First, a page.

Profitable Giants Like Amazon Pay $0 in Corporate Taxes. Some Voters Are Sick of It

 
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AKRON, Ohio — Colin Robertson wonders why he pays federal taxes on the $18,000 a year he makes cleaning carpets, while the tech giant Amazon got a tax rebate.

 Profitable Giants Like Amazon Pay $0 in Corporate Taxes. Some Voters Are Sick of It

His concerns about a tilted economic playing field recently led Mr. Robertson to join the Akron chapter of the Democratic Socialists of America. At a gathering this month, as members discussed Karl Marx and corporate greed over chocolate chip cookies, it wasn’t long before talk turned to income inequality and how the government helps the wealthy avoid taxes.

“One of the benefits of taxation is taking it and using it for the collective good,” said Mr. Robertson, 25, comparing his minimal income to the roughly $150 billion net worth of Jeff Bezos, Amazon’s chief executive and the world’s richest person.

“He could be taxed at 99.9 percent and still have millions left over,” Mr. Robertson said, “and I’d be homeless.”

It’s a topic that several presidential candidates, led by Senators Bernie Sanders and Elizabeth Warren, have hammered recently as they travel the campaign trail, spurred by a report that 60 Fortune 500 companies paid no federal taxes on $79 billion in corporate income last year. Amazon, which is reported to be opening a center in an abandoned Akron mall that will employ 500 people, has become the poster child for corporate tax avoidance; last year it had an effective tax rate of below zero — receiving a rebate — on income of $10.8 billion.

For decades, profitable companies have been able to avoid corporate taxes. But the list of those paying zero roughly doubled last year as a result of provisions in President Trump’s 2017 tax bill that expanded corporate tax breaks and reduced the tax rate on corporate income.

“Amazon, Netflix and dozens of major corporations, as a result of Trump’s tax bill, pay nothing in federal taxes,” Mr. Sanders said this month during a Fox News town hall-style event. “I think that’s a disgrace.”

Corporations’ ability to whittle down their tax bills has long been a target of criticism by Democrats, and this presidential campaign is no exception, particularly among left-wing candidates who argue that corporations should be accountable for wage inequality and its impact on low- and middle-income workers.

Though both parties have sought to lower the top corporate tax rate in the last decade — President Barack Obama proposed lowering it from 35 percent to 28 percent — Republicans in 2017 pushed it down to 21 percent, in addition to expanding some generous tax breaks. The new law allowed immediate expensing of capital expenditures, for example, in order to goose investment. That was one of the primary reasons that more corporations paid no federal taxes, according to the report.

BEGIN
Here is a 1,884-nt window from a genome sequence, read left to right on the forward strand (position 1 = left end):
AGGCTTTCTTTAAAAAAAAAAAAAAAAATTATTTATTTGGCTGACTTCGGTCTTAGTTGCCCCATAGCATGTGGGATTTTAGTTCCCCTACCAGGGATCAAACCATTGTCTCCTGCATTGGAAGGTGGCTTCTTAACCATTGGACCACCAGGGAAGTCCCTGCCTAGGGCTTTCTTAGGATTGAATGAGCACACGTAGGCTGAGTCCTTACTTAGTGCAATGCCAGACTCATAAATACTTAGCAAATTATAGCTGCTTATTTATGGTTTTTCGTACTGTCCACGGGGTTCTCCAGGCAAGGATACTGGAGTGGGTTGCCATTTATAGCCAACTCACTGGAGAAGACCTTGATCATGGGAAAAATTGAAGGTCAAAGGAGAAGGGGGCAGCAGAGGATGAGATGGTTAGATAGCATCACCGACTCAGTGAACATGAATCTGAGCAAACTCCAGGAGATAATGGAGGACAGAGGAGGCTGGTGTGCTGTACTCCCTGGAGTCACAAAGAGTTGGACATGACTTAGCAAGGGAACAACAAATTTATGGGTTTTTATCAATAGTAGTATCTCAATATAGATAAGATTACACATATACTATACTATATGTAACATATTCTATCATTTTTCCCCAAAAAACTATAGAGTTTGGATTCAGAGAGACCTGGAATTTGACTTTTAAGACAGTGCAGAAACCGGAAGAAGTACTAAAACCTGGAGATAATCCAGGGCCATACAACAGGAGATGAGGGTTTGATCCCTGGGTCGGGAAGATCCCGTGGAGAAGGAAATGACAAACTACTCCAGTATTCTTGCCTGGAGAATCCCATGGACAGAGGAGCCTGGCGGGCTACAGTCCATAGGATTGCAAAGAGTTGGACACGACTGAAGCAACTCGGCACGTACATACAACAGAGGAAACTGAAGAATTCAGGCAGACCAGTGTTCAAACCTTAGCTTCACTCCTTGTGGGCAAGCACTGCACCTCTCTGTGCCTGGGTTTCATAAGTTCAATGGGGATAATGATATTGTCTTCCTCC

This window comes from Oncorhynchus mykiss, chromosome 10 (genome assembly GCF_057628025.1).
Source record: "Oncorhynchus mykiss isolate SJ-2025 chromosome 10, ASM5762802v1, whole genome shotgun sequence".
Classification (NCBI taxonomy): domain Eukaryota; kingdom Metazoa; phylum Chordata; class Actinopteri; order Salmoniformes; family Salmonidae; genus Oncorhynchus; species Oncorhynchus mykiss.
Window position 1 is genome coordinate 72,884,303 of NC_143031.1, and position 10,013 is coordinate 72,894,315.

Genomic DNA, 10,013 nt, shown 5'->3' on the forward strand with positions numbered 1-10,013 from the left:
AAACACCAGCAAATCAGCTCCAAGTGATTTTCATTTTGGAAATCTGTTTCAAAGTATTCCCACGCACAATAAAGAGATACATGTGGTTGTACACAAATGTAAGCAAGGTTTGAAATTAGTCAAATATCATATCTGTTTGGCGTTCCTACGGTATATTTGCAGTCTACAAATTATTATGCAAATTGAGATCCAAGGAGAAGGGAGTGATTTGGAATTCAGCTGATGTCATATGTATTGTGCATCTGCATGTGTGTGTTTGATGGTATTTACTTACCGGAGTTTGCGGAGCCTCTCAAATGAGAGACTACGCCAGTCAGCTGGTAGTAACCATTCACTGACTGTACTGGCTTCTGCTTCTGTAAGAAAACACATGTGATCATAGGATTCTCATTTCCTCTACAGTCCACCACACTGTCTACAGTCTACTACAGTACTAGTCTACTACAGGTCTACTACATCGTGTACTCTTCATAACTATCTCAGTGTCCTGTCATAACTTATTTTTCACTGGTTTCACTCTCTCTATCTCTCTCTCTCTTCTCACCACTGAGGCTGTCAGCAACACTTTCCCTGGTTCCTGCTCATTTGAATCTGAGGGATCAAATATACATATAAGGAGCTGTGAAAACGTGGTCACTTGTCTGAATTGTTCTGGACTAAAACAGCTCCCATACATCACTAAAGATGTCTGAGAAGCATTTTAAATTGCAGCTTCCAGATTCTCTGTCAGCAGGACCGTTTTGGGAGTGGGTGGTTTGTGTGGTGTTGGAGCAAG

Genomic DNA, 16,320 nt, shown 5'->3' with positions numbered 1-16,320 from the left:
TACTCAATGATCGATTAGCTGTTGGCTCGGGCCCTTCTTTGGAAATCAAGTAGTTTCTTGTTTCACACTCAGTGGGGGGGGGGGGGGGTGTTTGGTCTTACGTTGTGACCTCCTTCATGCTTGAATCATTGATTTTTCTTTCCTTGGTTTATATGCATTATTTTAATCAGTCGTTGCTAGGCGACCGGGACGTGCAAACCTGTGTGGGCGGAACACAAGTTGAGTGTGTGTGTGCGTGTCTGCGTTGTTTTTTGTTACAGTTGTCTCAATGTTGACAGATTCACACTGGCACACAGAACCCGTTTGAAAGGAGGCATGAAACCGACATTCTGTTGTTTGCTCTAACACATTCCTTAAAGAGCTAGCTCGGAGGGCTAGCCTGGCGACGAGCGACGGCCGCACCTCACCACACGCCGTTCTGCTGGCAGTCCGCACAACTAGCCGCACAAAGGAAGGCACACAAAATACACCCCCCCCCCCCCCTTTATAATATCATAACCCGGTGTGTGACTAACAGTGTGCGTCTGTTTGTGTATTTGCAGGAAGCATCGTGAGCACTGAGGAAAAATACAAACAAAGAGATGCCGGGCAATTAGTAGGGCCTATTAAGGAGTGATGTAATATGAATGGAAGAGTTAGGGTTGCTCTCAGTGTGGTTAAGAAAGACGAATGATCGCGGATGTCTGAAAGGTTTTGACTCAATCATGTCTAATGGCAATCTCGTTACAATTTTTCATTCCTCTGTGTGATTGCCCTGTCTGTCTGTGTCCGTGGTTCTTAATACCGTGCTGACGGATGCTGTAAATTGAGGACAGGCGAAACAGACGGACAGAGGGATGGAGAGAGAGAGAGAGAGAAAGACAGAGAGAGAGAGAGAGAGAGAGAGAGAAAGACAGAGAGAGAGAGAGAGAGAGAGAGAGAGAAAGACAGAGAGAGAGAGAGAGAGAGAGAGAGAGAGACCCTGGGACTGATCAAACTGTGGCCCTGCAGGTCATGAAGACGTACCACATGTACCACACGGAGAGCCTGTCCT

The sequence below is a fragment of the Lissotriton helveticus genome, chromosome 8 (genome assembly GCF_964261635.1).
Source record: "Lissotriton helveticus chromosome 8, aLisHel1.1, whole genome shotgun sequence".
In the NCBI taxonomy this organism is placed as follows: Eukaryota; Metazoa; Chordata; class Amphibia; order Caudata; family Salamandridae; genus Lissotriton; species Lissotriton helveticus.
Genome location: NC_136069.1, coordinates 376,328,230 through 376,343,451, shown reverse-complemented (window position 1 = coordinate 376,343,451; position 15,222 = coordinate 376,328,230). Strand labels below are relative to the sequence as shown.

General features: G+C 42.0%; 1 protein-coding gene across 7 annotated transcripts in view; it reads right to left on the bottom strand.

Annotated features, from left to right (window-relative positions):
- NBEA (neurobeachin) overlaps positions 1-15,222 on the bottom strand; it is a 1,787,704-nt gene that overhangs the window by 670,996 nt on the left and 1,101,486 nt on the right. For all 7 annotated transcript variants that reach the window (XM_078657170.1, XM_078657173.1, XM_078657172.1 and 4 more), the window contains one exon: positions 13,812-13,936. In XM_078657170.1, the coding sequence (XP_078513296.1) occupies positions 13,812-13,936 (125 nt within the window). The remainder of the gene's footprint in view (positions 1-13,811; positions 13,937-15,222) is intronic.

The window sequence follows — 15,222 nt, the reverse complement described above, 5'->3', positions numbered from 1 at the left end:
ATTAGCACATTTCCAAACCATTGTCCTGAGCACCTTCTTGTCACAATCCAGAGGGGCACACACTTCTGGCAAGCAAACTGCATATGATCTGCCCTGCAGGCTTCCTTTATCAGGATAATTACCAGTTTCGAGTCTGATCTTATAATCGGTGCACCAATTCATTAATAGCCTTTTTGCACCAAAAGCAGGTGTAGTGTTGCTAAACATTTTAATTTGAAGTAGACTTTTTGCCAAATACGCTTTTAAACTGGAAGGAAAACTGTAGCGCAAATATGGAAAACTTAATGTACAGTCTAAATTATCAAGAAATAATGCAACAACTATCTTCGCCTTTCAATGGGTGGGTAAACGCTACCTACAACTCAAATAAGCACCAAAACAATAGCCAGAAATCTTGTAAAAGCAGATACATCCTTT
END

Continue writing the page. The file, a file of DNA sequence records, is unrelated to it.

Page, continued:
Mr. Trump and his Republican allies argued that the tax changes would stimulate investment and economic growth. That has happened, though not by as much as they predicted.

Here in Ohio, even though unemployment has hit an 18-year low, several counties still have jobless rates significantly higher than the national rate, 3.8 percent, and the statewide rate, 4.4 percent. Ohioans have witnessed so many factory closures over the years that they seem to live with a permanent sense of economic wariness. The question for Democrats is how to leverage that to their advantage as they try to retake the state, which Mr. Trump won by 8 percentage points in 2016.

David Betras, the Democratic chairman in Mahoning County, a traditionally blue stronghold of union voters that President Trump nearly carried in 2016, said that Democrats had not yet figured out how to use the economic angst of laid-off employees and minimum-wage workers to defeat Mr. Trump in Ohio in 2020.

“Believe it or not, if you listen to the president, he addresses that issue,” Mr. Betras said. “He does it with a lot of smoke and very many mirrors, but he’s at least talking about how good the economy is and what I’ve done for you. ‘I’m with you. I have your back.’”

Even as candidates focus on corporate taxation, Mr. Betras said the issue didn’t resonate with voters in the same way as more familiar topics like health care or immigration. (Mr. Betras, a lawyer, has endorsed Representative Tim Ryan of Ohio for the Democratic nomination.)

A Gallup poll last fall suggested that taxes were generally a more important issue for Republicans than for Democrats.
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